Tuesday, April 8, 2008

Transportation Hierarchy

Most regions in North America have been trying (and failing) to building transportation systems and their communities around mobility instead of accessibility. What's the difference and why does this matter? The following quote from the Oregon Department of Transportation sums it up.
Cities and other major activity centers tend to have a relatively poor vehicle mobility (due to congestion), but are economically successful due to excellent accessibility (activities that are clustered together and many travel options). This indicates that in the game of economic competitiveness, accessibility trumps mobility.

This suggests that traffic congestion itself is not necessarily a major constraint on economic activity provided that land use patterns minimize the amount of driving needed to reach common activities and destinations, and that travelers have good transport options to choose from. Roadway level of service or average per-mile vehicle operating costs are less important indicators of transport system performance than average per-capita commute travel time and total per-capita transportation expenditures. Smart growth strategies that result in more accessible land use may be the best way to improve transport and increase economic productivity, because they reduce the average distance between destinations and therefore total travel costs, while a congestion reduction strategy may provide little or no economic benefit overall if it stimulates sprawl which reduces overall accessibility in a community.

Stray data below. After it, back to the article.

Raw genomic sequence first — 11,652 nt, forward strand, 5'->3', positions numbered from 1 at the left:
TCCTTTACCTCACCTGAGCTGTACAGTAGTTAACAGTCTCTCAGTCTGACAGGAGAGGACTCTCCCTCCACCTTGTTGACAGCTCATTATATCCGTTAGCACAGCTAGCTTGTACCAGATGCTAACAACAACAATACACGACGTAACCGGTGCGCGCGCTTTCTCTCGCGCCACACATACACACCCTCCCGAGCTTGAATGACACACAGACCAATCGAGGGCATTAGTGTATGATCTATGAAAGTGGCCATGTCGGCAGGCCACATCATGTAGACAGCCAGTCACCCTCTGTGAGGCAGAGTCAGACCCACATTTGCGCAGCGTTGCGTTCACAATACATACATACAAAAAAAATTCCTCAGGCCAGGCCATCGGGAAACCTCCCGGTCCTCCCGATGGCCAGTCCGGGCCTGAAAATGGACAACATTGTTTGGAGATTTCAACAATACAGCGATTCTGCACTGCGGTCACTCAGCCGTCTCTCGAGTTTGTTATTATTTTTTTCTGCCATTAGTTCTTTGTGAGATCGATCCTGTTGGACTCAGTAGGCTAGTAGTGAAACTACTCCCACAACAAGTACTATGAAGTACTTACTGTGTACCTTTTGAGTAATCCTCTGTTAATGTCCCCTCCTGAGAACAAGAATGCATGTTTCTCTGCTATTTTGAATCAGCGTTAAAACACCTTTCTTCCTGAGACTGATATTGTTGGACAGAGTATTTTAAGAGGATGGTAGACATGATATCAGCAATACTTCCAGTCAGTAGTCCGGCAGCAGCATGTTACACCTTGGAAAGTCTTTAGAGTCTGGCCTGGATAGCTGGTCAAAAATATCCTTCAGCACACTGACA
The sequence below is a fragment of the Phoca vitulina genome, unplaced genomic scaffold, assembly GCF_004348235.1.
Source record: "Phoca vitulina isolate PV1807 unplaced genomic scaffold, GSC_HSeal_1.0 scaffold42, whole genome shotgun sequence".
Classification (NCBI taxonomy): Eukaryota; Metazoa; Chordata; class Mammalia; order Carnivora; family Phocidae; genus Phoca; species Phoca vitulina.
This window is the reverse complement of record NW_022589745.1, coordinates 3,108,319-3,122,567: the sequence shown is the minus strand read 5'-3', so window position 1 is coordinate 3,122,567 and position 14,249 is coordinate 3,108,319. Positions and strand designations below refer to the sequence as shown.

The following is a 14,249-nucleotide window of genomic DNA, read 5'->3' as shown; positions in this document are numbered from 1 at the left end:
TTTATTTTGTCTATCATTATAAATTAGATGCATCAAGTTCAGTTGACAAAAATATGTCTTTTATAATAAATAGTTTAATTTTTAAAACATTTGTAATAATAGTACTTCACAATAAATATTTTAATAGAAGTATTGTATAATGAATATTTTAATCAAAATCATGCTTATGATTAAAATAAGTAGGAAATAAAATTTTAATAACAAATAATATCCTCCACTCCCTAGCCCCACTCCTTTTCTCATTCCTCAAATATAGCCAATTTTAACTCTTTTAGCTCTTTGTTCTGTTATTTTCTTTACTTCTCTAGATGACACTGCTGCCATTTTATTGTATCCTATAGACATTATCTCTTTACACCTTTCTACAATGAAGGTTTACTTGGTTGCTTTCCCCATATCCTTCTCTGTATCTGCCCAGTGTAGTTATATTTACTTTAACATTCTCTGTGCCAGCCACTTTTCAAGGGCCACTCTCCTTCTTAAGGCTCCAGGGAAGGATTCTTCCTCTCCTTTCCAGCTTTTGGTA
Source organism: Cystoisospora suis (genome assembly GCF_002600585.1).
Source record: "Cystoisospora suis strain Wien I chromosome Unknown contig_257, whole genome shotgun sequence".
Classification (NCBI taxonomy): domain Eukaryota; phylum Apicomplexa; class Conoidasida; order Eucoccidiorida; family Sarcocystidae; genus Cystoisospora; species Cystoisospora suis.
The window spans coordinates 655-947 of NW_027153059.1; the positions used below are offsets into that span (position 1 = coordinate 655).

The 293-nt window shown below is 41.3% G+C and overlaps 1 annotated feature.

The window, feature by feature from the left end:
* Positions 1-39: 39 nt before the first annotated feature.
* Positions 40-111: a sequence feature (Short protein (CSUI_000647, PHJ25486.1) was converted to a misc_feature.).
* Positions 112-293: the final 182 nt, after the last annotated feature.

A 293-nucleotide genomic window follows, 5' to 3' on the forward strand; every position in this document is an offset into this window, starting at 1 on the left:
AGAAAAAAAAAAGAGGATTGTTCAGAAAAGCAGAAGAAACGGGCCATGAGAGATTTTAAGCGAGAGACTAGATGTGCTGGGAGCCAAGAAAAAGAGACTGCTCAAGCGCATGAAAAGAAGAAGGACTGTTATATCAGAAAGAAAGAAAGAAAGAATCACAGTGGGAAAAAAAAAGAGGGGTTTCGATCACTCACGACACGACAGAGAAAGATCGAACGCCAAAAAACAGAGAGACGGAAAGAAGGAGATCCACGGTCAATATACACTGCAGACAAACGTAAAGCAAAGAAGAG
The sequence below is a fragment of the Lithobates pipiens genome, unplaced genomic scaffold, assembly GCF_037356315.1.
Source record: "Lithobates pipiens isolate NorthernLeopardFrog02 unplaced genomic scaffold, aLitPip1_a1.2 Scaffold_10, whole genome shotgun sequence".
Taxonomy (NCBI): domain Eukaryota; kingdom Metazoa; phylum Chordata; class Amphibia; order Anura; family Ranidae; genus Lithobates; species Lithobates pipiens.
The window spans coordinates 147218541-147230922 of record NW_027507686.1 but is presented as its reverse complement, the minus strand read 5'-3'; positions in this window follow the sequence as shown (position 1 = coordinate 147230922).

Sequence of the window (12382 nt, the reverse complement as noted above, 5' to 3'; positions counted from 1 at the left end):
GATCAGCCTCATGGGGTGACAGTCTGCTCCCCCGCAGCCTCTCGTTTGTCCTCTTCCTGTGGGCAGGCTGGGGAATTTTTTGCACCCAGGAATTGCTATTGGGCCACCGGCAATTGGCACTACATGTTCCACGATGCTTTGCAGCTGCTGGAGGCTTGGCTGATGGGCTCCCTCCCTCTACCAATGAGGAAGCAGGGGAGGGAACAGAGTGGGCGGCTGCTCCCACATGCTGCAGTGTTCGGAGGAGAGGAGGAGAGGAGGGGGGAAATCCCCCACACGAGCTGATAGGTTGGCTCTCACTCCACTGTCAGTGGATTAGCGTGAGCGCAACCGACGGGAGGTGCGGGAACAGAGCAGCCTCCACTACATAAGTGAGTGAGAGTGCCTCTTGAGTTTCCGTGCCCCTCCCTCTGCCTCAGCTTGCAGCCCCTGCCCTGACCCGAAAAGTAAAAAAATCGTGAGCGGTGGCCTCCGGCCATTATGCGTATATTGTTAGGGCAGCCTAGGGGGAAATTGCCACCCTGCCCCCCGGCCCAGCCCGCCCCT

Accessibility includes mobility like walking, cycling, public transit, ride-share, taxi, automobiles, trucks; mobility substitutes like telecommuting; connectivity like roads, paths; and land use. When we start building communities around accessibility, we can start building communities around people. At the end of the day, most people would rather live in a complete community (shop, offices, apartments, detached houses, etc.) than Stepford Wives Samesville.

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